Sunday, October 16, 2016

Livingston Clue Doesn't Work

I stopped at Clermont State Historic Site today and looked through the Livingston genealogy in the visitor center.  My Livingston clue did not fit into the published genealogy.


Here is a graphic representation of the relationships I found.  I think Catherine Livingston was related to Sarah Livingston.  Here are my reasons why.
  • Catherine was born five years after Sarah, in Castleton that is not terribly distant from Ancram where my gggreat-grandmother Sarah Livingston was supposedly born, or Hillsdale where Sarah's mother Rachel was born.
  • Catherine and Sarah both had a mother named Rachel.  Her father was listed as James, a common Livingston given name. Sarah's father was listed as Daniel, and I'm not sure that was correct.
  • Catherine married Sarah's son-in-law's brother and ended up living in the same area, What brought Catherine to the area in the first place?  To visit Sarah?  
I have to find out more about James Livingston of the Castleton area.  I also want to see if I can find anything about Rachel Boyes' marriage to Lawrence Vosburgh.  He was her third husband. Possible branches Sarah may have come from is James Livingston in the same area as the patroon; Washington County, New York; or Wallingford, Connecticut.  From what I read on-line, those branches all go back to the same Livingston family in Scotland.



Sunday, April 3, 2016

Correct Location of Indian Field

After reading both archaeological surveys of Indian Field, I knew I had to determine for myself where Indian Field was located.  With any report, certain questions are being asked and data analyzed, determining the author's viewpoint.  

I realized the information laid in the maps.  Here is the original Simcoe map, contemporary to the battle:


Here is the Simcoe map superimposed on a modern map of the area:


Here is my rough estimate of where Indian Field truly lies in the modern landscape:


I present this in hopes that other people will confirm what I see.  I'm at a loss for knowledge of the area since I've never even visited it.  I don't know what that little brown Indian Field section is at the bottom.  I don't know if the officially designated Indian Field, the location of the DAR monument or a ball park with the name. It is clear, however, that much of Indian Field has already been destroyed by Euroamerican construction.  It is a clear sign that Indian Field needs guardians.   More on that in my next post.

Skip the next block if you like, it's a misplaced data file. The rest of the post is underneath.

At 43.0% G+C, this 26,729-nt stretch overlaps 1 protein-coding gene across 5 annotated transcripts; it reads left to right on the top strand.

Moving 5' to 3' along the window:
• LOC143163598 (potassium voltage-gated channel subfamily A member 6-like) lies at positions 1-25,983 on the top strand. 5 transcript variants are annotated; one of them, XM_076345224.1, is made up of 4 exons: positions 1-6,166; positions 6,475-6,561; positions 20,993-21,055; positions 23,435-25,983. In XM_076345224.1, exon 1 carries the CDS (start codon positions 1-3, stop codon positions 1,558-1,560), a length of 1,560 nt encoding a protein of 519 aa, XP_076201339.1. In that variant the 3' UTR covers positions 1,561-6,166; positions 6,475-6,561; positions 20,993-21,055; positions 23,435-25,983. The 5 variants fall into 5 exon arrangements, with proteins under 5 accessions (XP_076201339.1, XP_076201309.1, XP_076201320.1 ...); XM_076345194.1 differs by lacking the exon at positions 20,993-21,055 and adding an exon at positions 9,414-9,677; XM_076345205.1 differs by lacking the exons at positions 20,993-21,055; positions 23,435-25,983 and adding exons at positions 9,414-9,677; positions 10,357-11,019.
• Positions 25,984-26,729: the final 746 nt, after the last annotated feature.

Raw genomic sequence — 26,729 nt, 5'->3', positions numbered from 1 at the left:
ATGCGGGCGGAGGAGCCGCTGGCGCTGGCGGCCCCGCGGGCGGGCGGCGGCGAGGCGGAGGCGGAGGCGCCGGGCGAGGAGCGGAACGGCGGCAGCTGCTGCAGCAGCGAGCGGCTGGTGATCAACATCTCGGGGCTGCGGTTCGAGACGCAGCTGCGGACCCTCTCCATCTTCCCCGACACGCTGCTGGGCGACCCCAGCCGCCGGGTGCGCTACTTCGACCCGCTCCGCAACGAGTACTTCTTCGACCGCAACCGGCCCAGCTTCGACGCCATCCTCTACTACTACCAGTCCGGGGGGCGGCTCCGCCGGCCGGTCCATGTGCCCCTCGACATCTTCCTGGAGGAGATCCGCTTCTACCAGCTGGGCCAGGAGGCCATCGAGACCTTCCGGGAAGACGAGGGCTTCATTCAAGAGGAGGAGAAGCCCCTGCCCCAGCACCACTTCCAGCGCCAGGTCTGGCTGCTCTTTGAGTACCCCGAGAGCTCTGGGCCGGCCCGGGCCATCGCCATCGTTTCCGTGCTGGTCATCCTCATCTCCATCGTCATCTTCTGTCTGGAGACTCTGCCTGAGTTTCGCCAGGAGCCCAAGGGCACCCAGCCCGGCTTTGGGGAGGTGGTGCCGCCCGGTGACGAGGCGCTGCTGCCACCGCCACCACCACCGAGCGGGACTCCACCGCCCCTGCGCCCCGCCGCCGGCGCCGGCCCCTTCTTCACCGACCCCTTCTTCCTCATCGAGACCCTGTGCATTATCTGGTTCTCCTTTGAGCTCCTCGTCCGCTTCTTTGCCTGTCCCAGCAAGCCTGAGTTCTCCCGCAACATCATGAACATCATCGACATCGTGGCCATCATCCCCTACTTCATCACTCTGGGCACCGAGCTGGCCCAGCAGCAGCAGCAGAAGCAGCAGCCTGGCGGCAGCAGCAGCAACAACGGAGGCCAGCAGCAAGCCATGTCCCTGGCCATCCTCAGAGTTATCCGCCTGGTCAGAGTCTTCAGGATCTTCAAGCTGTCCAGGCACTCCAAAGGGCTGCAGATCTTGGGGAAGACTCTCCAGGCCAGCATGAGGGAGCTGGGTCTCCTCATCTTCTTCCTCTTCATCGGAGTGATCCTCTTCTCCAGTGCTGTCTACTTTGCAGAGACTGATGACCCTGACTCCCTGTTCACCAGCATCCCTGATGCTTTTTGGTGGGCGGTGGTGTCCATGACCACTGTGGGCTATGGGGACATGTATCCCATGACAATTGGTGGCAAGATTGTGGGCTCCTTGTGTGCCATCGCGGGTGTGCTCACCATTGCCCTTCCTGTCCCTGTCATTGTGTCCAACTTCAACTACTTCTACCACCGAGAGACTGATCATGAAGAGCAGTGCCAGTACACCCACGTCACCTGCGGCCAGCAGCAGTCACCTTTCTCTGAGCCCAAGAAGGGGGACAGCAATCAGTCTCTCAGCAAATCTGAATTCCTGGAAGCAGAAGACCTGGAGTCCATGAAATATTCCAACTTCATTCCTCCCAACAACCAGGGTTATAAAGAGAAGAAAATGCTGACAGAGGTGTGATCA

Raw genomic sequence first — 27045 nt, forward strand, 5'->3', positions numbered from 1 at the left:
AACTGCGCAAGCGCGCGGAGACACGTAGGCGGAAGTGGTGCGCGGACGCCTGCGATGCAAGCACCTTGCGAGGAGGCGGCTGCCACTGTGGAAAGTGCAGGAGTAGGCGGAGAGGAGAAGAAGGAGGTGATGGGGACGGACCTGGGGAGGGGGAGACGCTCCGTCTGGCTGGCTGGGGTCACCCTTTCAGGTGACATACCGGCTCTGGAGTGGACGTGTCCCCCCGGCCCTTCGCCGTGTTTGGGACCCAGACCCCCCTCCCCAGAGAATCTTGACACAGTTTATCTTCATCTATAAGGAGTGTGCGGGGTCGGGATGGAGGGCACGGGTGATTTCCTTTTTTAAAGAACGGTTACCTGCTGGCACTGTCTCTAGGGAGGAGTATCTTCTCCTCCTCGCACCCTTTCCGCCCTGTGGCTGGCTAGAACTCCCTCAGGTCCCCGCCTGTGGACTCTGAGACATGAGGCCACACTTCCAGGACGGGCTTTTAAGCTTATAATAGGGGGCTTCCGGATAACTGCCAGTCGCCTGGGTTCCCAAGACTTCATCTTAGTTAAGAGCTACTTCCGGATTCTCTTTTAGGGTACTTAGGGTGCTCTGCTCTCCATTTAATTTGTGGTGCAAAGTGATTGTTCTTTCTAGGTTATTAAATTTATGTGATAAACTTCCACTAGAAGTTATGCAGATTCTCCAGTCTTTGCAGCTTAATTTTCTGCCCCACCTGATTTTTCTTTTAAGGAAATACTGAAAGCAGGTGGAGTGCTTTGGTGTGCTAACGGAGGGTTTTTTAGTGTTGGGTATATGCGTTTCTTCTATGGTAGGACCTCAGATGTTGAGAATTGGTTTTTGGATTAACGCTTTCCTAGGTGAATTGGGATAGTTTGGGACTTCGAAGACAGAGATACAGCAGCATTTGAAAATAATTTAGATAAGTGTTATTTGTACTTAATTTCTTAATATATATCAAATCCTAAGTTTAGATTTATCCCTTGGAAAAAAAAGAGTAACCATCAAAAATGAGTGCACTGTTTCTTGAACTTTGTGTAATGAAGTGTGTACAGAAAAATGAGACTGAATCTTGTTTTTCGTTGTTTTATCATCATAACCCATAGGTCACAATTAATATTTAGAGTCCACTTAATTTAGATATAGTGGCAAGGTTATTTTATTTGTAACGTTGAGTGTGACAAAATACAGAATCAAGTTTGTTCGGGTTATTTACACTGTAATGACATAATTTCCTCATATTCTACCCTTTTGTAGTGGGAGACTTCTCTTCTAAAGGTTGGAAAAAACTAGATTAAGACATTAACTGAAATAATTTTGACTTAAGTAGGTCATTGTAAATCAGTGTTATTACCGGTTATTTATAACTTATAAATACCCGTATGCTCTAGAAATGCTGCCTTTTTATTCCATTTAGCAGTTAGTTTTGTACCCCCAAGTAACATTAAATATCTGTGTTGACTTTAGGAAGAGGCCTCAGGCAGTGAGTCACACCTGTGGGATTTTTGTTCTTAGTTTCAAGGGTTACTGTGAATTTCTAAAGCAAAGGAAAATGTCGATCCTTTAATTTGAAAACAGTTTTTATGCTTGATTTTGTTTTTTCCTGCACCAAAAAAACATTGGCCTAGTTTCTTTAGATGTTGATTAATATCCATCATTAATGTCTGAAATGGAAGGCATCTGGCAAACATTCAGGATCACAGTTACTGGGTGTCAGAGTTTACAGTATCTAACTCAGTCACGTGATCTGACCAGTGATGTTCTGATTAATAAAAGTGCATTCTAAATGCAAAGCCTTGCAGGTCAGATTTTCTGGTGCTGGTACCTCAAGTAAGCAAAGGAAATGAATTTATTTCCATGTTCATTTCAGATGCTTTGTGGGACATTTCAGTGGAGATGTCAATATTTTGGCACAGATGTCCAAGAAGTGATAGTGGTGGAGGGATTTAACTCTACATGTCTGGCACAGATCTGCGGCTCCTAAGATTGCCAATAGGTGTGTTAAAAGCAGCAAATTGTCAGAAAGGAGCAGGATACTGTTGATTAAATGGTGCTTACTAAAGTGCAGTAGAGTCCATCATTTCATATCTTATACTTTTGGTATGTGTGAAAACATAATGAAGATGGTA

Saturday, April 2, 2016

Origin of Van Gilder Surname

One thing I’m usually asked when I’m contacted by a Van Gilder descendant is how did John Van Gilder get his surname.  Unfortunately it hasn’t been documented, but I have a theory.

Robert S. Grumet wrote in his book The Munsee Indians, A History
“…Indians in particular tended to identify themselves as people from a particular place or a certain river. This practice is reflected in the way they used ‘Delaware,’ a loan word adopted from the English. ‘Delaware’ comes from the name of Thomas West, Baron de la Warr, second governor of the Virginia colony.  Early Virginian explorers gave his name to the river that Unami-speaking Delawares called Lenapewihittuck and that Munsees called Kithanne, ‘Large River.’ Colonists and Indians both began calling the river Delaware by the early 1700s. At about the same time, most Unami- and some Munsee-speaking people living along the river’s shores began using the word when referring to themselves. Most of their descendants continue to identify themselves as Delawares….”
Shirley W. Dunn wrote in The Mohicans and Their Land “Schermerhorn , or Manueenta, also a significant Mohican sachem and leader, was one of a group of Catskill Mohicans who used Dutch names.” An abstract in the appendix lists the people she must have been referring to in a Greene County deed dated 8 July 1678 “Tamongwes alias Volkert, Papawachketik alias Evert, Mamaetcheek alias Joris, Kachketowas alias Cobus, and Unekeek called Jan de Backer….Manueenta alias Schermerhorn….”  Another member of the band was Catharickseet, alias Cornelius.

John’s father was Wappinger, who were Munsee, and his mother was Mohican.  He was a member of the Catskill band that was on the move since selling their land, and probably was born in northwestern Connecticut. He was living in western Massachusetts by 1707. He identified with the ancestral location so strongly that a non-related, English man was able to provide the name of the band to the New York attorney general in October 1768, and was not contradicted by John’s son Joseph. 

John was originally recorded in a Dutch church record in Kingston as Jan Van Gelder in June 1719.  There’s only one record of a Van Gelder living above New York City before the American Revolution, Elizabeth Van Gelder, an elderly woman.  She probably was a widow living in the home of an adult daughter. Therefore we know this is the Mohican-Wappinger man otherwise known as "Tawanant" or "Toanunck." 

Other men of the Catskill band had starting using Dutch names. A perceptive man, John may have realized that it was better to have both a first name and a last name, especially since one of the Mohicans was already using Jan.   The Munsees identified with a particular place.  We know John identified with the Catskill area.  Shirley told me that Kaaterskill/Catskill was mostly likely named after a Mohican man named Kaankat who was nicknamed “Cat.”  She noted “he signed for the land sold to Rensselaerwyck at Catskill.”  “Kill” is definitely Dutch. Either the place names weren’t being used yet in 1719 or John thought using either version wasn’t appropriate.  The Catskill band sold its land to people from Gelderland which may have been the Duchy of Guelders at the time in the Netherlands.  I believe John took the surname Van Gelder to memoralize his ancestral land where the people from that foreign land lived after his band sold its land to them.  

Saturday, November 28, 2015

Heavy Historical Research Using Deeds